Contino (Born to Create, 2007) starts her memoir promisingly enough. She writes in the first few pages of the pain she felt when she was invited to the wedding of a close friend’s daughter, but her troubled brother, Bob, was not. Shortly afterward, Bob’s closest friends abandoned him when, at 23, he was diagnosed with schizophrenia. As Bob’s sister and caregiver, Contino saw a side of the disease few people understand. Readers might rightfully expect her to pull back the curtain, yet she leaves them in the dark. After offering a few sketchy details of her brother’s diagnosis, she seems to forget that he had schizophrenia. She writes of his unwillingness to pay more than $20 for anything and his refusal to follow doctors’ orders. At times, she shows him to be embarrassingly crude, but as he ages, little in her portrayal suggests he was different from every other grumpy old man—which might be her point. Muddy sentences might irk readers further: “Maybe that was the time I was taking my brother back and forth to the doctor because the medication wasn’t working.” Contino’s greatest strength in an otherwise unsatisfying read is her re-creation of dialogue. Through conversation, Contino conveys the frustration she felt repeatedly imploring Bob to accept medical help as well as the helplessness he felt being put through countless treatments and tests: “ ‘Have mercy on me. Please, have mercy” he screamed over and over until the drug took its effect.”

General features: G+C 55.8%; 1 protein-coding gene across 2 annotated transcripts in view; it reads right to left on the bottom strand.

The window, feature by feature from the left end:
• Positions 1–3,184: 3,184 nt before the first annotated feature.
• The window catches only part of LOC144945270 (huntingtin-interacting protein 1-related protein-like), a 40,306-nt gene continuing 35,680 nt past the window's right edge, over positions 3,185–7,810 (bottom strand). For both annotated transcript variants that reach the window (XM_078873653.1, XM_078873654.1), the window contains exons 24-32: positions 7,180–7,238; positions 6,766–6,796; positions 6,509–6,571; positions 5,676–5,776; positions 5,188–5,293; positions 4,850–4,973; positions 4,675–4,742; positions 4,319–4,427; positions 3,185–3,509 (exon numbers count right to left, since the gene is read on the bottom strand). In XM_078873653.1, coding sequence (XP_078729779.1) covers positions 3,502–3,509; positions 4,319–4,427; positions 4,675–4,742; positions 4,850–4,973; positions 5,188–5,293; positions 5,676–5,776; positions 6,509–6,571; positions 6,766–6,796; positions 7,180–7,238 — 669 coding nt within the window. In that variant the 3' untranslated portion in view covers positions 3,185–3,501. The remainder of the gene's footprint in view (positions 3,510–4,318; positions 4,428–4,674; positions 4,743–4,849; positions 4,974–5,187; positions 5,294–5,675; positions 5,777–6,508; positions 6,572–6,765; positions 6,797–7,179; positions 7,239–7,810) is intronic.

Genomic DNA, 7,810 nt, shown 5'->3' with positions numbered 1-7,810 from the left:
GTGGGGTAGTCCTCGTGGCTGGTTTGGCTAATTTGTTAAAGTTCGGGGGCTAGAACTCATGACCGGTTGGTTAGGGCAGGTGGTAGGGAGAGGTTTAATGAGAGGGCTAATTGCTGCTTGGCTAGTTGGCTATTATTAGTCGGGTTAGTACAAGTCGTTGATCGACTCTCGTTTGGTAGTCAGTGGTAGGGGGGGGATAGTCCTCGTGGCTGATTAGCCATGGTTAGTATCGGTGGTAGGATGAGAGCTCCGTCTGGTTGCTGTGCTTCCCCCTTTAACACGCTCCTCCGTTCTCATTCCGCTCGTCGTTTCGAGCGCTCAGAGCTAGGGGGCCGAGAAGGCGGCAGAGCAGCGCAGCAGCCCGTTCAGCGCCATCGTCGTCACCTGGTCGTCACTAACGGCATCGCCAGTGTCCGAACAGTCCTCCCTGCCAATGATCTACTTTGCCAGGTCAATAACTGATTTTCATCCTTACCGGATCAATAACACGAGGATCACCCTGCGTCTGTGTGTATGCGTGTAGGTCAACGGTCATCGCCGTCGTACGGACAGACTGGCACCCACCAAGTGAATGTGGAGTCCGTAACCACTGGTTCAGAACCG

Startlingly close seat to a man’s ill-starred life, but vague details and poor grammar obstruct the view.